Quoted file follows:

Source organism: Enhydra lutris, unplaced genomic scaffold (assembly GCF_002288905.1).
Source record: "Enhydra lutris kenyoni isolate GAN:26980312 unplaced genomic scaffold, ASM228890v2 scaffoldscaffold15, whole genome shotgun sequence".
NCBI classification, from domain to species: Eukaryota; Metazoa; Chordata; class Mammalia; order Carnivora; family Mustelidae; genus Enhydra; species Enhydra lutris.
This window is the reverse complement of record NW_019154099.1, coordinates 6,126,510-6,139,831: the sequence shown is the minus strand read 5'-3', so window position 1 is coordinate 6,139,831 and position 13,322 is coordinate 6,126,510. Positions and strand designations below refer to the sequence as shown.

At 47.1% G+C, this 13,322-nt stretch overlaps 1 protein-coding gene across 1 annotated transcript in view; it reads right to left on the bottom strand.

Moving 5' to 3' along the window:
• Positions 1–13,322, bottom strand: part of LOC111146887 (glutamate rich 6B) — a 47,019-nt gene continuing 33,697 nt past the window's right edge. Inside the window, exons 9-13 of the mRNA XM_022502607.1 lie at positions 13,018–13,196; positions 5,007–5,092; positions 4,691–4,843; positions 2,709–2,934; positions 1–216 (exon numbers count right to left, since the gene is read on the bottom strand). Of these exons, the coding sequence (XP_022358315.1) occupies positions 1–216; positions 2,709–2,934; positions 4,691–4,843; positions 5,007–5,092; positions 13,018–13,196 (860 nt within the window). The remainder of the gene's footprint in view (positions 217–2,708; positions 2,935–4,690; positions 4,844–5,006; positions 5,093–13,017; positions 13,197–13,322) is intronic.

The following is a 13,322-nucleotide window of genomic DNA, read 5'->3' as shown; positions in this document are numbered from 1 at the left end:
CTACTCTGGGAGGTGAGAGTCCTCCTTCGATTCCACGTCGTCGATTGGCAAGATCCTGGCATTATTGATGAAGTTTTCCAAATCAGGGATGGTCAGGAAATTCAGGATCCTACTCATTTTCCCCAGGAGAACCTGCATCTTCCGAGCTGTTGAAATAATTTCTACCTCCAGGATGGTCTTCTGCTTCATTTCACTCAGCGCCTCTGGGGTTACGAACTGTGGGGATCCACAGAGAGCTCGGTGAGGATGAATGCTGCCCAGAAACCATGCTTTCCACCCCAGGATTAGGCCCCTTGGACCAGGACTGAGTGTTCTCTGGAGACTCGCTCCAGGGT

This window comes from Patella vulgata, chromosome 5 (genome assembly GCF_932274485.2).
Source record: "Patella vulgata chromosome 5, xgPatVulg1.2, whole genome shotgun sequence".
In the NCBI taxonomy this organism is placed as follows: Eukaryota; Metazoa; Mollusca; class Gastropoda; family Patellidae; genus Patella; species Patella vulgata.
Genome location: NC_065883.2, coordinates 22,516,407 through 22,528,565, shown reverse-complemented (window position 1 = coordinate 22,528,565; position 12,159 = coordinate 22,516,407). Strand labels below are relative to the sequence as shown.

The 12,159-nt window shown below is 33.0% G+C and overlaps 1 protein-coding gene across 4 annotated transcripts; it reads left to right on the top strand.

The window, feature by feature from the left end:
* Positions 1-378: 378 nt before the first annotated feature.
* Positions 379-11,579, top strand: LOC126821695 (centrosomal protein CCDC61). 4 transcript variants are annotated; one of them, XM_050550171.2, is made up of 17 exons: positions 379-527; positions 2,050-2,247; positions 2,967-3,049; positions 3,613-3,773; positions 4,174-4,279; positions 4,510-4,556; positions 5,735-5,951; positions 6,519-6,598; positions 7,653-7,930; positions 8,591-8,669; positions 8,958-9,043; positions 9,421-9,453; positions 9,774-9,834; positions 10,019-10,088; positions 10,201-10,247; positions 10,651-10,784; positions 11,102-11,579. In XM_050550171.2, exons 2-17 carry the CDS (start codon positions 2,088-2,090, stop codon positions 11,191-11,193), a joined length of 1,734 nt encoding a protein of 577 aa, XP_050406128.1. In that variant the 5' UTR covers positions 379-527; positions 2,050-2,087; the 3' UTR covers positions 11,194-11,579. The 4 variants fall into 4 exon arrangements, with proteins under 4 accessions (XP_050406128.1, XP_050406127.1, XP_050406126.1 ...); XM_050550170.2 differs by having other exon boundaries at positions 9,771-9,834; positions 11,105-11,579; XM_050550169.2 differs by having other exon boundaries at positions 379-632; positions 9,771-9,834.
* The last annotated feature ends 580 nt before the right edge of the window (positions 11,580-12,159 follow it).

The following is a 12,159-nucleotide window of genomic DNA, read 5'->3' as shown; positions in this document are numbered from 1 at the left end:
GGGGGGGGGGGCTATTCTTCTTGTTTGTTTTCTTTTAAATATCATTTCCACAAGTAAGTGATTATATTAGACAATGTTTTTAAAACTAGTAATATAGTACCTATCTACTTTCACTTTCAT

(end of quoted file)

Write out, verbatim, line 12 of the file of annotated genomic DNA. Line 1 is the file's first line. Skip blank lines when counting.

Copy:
In the NCBI taxonomy this organism is placed as follows: Eukaryota; Metazoa; Mollusca; class Gastropoda; family Patellidae; genus Patella; species Patella vulgata.